Man broke neighbour's nose after row over girlfriend making too much noise

Steven Carter leaves Cardiff Crown Court
Steven Carter leaves court -Credit:Conor Gogarty

A man broke a neighbour's nose in a fight that started over night-time noise. Steven Carter, 36, caused grievous bodily harm to Gabriel Gazo and assaulted Mr Gazo's girlfriend Rebecca Galbraith in the foyer of a Cardiff block of flats.

Prosecutor Jason Howells told Cardiff Crown Court that Mr Gazo and Ms Galbraith had lived in the block of six flats for two years. Living in the same block was Mr Carter's own girlfriend, who had angered Mr Gazo in the early hours of June 17 last year by talking loudly with a friend outside his front door and disturbing his sleep, the court heard.

"After about an hour Mr Gazo spoke to them, to which he received abuse and a threat from one of the females, whom he recognised as Mr Carter's partner," said Mr Howells. "There was also a racial term used, calling him a P***. They carried on talking for several hours, but he did not interact with them further and he tried to get to sleep."

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On the evening of June 27 Mr Gazo started filming from his window and got into an argument with Carter and his girlfriend, who were standing outside. Mr Gazo claimed that he told Carter about the racial word that Carter's girlfriend had allegedly used against him, and Carter allegedly replied: "You are a f***ing P*** mate."

Mr Gazo came downstairs and Carter went into the foyer, where there was what the prosecutor called a "fracas" involving Carter, Mr Gazo and Ms Galbraith. The court heard Mr Gazo ended up going to hospital with a broken nose, a "nasty gash" to his nose and soreness to the lower part of his eye socket. Ms Galbraith sustained minor injuries to her elbow and arm.

After being arrested Carter claimed he had been moving items to and from his partner's flat when one of the victims allegedly spat on his partner from their window. He claimed that in the foyer Ms Galbraith had been the aggressor by jumping on his back and hitting him on the head. He accepted he punched Mr Gazo to the nose but maintained he was defending himself and that he only threw "one or two" punches. He denied making any racist comments.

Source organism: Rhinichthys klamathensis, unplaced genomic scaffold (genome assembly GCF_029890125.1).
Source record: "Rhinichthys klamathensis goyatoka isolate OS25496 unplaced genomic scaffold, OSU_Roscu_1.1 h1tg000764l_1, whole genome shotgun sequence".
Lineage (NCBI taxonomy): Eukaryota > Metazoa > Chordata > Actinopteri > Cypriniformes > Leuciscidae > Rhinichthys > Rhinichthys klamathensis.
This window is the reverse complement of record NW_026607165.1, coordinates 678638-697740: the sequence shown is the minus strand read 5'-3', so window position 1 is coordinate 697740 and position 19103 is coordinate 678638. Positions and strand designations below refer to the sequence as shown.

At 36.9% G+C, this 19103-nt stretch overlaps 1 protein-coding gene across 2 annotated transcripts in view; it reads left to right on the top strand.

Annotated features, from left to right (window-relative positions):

Steven Carter leaves court
Steven Carter outside court -Credit:Conor Gogarty

Carter, of Meteor Street in Adamsdown, later pleaded guilty to Section 20 grievous bodily harm on Mr Gazo and common assault on Ms Galbraith. He admitted his self-defence had been excessive. Carter had 43 previous offences on his record including actual bodily harm, battery, shoplifting, a racially aggravated offence and drug offences. His barrister Laurence Jones pointed out that Carter had not troubled the courts since 2019 and that his last violent crime stretched back to 2012.

"It is a great disappointment that he has found himself back before the court when it looked like he had put offences of violence behind him," said Mr Jones. But he added that footage showed Mr Gazo was "more than content to go and confront Mr Carter in what was clearly going to be a physical confrontation" and that it had been Mr Gazo who invited the defendant into the foyer. The barrister also said his client had experienced a "difficult childhood" but has "always tried to be employed when he can" and has overcome drug addiction as well as re-establishing contact with his 14-year-old daughter.

Judge Vanessa Francis told Carter: "Thankfully neither victim's injuries were life-changing or life-affecting, but nevertheless you caused a nasty gash to Mr Gazo's nose and broke it... Although you initially argued you acted wholly in self-defence you came to the realisation that what you did was far in excess of self-defence." She noted that Carter had a history of ignoring court orders but that the last time he did so was "quite some time ago". She decided society would benefit more from his working with the probation service on his issues than being sentenced to immediate custody.

The judge imposed a 21-week jail term suspended for 12 months, 55 hours of unpaid work and 19 sessions on thinking skills. Carter must pay £250 towards prosecution costs. Before he left court, the judge told him: "If you choose to go back to that address you are extremely vulnerable to what happens in the future. If it is clear you will be in difficulty in that address, you will need to make the adult, mature decision not to be there." Carter nodded then left the dock.